Leaning over laptops, tablets and Smartphones, terms like tweeting, hashtags and likes are defined and explained.
The lessons are geared toward a group of senior citizens who want to learn the new technology so prominent in society. But at the same time, a group of IUPUI students are learning about how to work in their future career field.
The IT class, taught by Professor Sally Catlin, offers a weekly program for senior citizens at Heritage Place on how to use different types of technology. The class is easily one of the most popular at the center, where officials have asked if more sessions can be offered.
“I honestly would not ever want this program to go away. It is essential. It is a staple to our program here,” Heritage Place Program Manager Gretchen Meitzler said.
Topics covered recently include Twitter, Facebook, new features on Apple watches geared toward senior citizens and Facebook Messenger.
Residents who attend range in age from 55 to 95, and often are very educated people who just want to learn more about technology they never grew up with, Catlin said.
“Seniors want to have some of these skills, and be able to be involved in conversations about modern technology,” Catlin said.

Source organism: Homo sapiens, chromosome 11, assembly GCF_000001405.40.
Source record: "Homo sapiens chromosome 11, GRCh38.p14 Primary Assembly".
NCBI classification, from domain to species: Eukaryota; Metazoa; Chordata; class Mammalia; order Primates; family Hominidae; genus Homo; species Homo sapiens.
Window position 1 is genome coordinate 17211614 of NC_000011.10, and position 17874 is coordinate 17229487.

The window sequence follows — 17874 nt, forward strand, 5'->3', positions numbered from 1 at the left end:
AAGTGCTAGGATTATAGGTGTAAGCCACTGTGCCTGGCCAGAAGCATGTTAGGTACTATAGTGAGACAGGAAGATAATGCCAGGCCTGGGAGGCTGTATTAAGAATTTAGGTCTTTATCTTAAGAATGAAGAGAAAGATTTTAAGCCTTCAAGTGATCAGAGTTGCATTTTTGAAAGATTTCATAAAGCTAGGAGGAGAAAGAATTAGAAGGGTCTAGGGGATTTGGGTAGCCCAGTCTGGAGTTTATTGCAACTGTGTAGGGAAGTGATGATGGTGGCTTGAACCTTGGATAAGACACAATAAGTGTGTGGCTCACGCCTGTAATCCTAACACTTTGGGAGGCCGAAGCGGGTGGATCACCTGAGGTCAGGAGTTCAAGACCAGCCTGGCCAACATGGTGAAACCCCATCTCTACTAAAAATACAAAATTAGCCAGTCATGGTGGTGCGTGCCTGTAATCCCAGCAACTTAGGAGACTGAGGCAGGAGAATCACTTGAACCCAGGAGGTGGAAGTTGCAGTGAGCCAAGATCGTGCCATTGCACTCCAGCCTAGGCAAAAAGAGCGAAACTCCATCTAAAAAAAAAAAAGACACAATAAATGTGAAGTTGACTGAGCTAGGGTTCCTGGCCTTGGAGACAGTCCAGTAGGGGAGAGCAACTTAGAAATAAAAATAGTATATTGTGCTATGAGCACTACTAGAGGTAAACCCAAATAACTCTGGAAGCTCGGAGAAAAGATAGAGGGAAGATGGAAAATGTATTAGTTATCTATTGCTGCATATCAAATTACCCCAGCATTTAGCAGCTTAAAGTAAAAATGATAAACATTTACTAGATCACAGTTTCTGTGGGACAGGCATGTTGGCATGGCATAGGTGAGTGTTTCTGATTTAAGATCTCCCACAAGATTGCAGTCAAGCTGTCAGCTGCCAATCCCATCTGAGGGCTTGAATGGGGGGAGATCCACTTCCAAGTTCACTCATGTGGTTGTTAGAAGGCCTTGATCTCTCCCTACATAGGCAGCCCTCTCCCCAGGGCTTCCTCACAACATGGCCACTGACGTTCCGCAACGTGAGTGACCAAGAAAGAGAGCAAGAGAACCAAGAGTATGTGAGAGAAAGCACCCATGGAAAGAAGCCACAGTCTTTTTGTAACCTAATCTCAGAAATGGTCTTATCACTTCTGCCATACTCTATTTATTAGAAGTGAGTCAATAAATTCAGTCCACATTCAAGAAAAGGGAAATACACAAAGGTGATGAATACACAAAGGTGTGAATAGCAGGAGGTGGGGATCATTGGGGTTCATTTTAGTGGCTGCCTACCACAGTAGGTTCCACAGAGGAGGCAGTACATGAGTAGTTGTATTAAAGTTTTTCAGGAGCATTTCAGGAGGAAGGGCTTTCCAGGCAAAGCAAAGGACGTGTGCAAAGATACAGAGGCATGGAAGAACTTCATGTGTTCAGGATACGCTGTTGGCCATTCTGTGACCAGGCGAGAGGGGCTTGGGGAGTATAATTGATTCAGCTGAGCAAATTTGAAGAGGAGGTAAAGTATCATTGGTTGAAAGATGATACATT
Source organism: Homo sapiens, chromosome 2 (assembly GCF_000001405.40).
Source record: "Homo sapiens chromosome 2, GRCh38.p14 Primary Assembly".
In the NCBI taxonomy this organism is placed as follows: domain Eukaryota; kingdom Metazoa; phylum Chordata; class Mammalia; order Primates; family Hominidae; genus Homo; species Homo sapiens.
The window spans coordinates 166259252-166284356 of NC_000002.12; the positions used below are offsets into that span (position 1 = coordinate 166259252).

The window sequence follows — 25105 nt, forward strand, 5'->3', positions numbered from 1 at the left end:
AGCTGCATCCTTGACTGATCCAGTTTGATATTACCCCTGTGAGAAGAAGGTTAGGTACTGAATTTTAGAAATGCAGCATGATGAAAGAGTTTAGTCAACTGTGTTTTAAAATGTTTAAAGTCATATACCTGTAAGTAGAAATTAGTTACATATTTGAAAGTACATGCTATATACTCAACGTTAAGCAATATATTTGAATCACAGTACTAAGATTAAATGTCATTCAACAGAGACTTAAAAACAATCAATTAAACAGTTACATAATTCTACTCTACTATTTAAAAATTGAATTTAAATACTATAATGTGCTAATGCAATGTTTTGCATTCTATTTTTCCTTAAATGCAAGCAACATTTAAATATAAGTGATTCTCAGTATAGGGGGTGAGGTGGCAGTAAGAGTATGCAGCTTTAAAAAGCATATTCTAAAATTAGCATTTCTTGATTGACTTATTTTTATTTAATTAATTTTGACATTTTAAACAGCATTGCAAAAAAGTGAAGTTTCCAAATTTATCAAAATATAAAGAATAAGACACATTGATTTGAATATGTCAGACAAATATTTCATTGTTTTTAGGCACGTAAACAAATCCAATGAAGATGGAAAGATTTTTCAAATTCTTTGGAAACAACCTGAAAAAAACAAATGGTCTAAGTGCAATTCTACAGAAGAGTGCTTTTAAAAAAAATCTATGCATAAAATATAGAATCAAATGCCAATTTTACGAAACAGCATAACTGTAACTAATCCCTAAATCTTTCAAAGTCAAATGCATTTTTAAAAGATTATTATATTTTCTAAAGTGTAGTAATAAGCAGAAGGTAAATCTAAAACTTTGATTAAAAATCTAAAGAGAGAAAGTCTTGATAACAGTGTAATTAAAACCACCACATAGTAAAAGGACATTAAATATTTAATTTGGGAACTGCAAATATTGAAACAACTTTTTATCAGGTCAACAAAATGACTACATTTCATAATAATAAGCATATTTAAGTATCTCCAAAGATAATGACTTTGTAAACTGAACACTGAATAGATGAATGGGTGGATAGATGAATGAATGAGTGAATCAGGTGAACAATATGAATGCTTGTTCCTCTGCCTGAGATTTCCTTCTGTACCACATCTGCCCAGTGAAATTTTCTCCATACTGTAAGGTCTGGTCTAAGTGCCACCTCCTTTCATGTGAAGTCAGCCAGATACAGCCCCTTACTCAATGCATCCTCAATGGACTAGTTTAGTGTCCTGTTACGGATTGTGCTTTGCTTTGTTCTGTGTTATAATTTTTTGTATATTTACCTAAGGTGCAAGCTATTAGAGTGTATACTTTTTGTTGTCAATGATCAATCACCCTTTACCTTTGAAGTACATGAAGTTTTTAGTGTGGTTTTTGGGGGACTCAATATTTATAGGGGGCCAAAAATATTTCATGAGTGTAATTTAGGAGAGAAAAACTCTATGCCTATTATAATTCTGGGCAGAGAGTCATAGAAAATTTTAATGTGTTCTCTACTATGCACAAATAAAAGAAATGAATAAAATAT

The class started three years ago, and is consistently full. Catlin is looking at offering other classes and programs that could benefit residents, too, she said.
Teaching the class also allows Catlin’s students to learn more about their field and working with the public.
“The IUPUI students get a lot out of it too, it’s intergenerational. These seniors went to school when schools were segregated,” Catlin said.
Students work one-on-one with senior citizens, reminding them how to log in or troubleshooting any problems they are facing. They also teach segments to the whole group, focusing on specific programs or apps, such as Uber, Twitter or grocery delivery sites.
They also learn more about the residents’ lives, like when they are asked to help them share photos of their family on social media sites.
The students have to remember to be patient, since most people don’t have the technological knowledge and skills they do, and they have to pay attention to the terms they are using, avoiding the IT language they get used to using with their classmates, students said.
The experience is something they can’t get in their classes, IUPUI senior Dalton Puckett said.
“It’s good to talk to people who are different from you. They don’t have as much experience, and it helps me understand more,” Puckett said.